Wendy and her friends avoid the heartless world of random hookups and friends-with-benefits by spending all their time together. When she meets Sean, Wendy is torn between her genuine affection and desire for him and her commitment to her friends, especially her best friend Billie: and Billie isn't interested in losing her friends.
Lyle Jensen is subject to sudden and violent outbursts, and he is committed to the juvenile wing of the Northwood Mental Institution. Several other youths are there with a variety of ... See full summary »
A serpentine day in the life of ten seemingly disparate women: a porn star, a flight attendant, a psychiatrist, a masseuse, a bartender, a pair of call girls, etc. All of them with one crucial thing in common. Trouble.
A pair of naive young girls learn that even the most insignificant actions can have lasting consequences. Influenced by the hip-hop thug lifestyle and seeking to explore life outside of their insulated, culturally homogenized suburb, pretty young teenagers Allison and Emily set their sights on East L.A. to experience the "gangsta" lifestyle firsthand. By the time the pair meet a ruthless Mexican drug dealer named Hector, some true-life Latino gang-bangers, and realize just how far out of their element they really are, it may already be too late to turn back. Written by
Bijou Phillips and Anne Hathaway refused to do any press or promotions for the film after producers got heavily involved and took the final cut away from the film's female director (Barbara Kopple). This led to the film not being released in theaters. See more »
When Allison is asking the boy shooting the film if he wants to sleep with her and begins seducing him, her pants go from buttoned to unbuttoned and back again. See more »
You're one of the loneliest people I've ever met...
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I could start off this review in Singlish by saying "This movie damn havoc", and it just about sums it up accurately and nicely. Sex, drugs and gangsterism from the hop is hip culture, this movie attempts to provide a social commentary about the lives of super rich teenagers in the Palasades, wasting their bored lives away by trying to emulate another culture they think is cool, the wannabes who chose not to conform to the norms, but try their darndest best to be one in the 'hood.
Anne Hathaway assumes the lead role as Allison Lang, a wide-eyed teenager whose language is as beautiful as her appearance. Having her material needs satisfied by her ultra rich parents, but living in essentially an empty home, her friends and her seek out the alternative lifestyle which promises loads of fun and excitement - drugs, drink and fights. Being associated with a gang brings about some perceived self esteem and self worth. But where do you draw the line when you're always seeking another high moment? A journey to "downtown" - the areas of the have-nots, where seedy bogeymen reside in, areas where parents warn their children to stay away from, sparks a discovery of a wonderland for Allison and her best friend Emily (Bijou Phillips), as they make repeated trips to be amongst the real boys in the 'hood, to hang out, chill, and do whatever them wannabes have done at a magnitude of 10. It's a primal attraction and sexual tension between the girls and the men (not the boys they hang out with, who pee in their pants when faced with real danger - acting cool is not cool), and between Allison and Hector (Freddy Rodriguez).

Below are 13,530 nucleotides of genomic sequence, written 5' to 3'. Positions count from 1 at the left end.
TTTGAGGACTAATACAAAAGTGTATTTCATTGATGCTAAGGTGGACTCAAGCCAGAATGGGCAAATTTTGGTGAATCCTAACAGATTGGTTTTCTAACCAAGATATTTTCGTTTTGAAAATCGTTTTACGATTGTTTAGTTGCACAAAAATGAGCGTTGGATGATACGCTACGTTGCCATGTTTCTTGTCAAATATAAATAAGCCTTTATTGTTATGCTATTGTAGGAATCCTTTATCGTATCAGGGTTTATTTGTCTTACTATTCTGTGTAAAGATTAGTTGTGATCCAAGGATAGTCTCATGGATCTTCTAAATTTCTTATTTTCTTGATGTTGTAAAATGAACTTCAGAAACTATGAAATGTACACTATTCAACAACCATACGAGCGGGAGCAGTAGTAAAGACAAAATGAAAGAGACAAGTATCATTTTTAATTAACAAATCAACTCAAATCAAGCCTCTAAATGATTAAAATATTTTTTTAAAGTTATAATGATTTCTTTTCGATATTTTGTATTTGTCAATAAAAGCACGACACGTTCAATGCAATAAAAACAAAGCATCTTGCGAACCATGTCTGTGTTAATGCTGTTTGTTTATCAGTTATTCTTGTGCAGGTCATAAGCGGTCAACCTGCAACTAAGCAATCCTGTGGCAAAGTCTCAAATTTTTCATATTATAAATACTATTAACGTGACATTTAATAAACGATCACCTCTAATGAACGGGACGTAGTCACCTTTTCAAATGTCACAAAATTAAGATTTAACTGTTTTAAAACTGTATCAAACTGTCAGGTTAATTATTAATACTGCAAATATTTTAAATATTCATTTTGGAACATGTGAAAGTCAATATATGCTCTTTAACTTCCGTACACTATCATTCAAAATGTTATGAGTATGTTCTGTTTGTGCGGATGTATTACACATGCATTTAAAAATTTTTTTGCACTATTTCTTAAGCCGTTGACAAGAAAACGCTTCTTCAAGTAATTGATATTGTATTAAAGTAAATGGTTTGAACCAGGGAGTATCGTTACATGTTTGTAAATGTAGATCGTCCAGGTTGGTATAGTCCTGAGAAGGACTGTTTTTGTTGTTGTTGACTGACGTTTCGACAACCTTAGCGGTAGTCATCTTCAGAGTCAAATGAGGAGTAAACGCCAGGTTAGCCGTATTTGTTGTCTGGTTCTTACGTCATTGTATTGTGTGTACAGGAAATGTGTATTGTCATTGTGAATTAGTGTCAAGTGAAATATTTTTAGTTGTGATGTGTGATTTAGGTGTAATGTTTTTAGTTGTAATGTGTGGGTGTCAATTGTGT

But like all revelations, sometimes it takes the hard way to learn a lesson, and the movie picked up on this rather rapidly in the last third, once they got enticed into playing a game of dice (with sexual connotations) in order to be initiated into Hector's gang. Basically, the audience observes the attraction of an alternative lifestyle, of wannabes thinking they can handle it all, and of redemption and change.
While it was a surprise to see Michael Biehn in the movie, the movie clearly belonged to Anne Hathaway in her very first attempt to break away from her goody-two-shoes roles like in the Princess Diaries and Ella Enchanted. However, with the M18 rating here, this movie suffered cuts where it really mattered, and a poor edit too at one of the more pivotal scenes which literally screwed up the understanding of what actually happened, only to be told at face value, suggesting the "truth" of the matter, at a later stage. Sometimes I wonder why not release it as R21, and keep the film intact. Surely Hathaway has fans, but to mutilate the movie to let them in, is a bad decision.
It's peculiar to have the movie released this week, up against Singer's SUperman. Maybe some rebellious bored teenagers happen to be the answer to balance the truth and justice that the last son of Krypton embodies?
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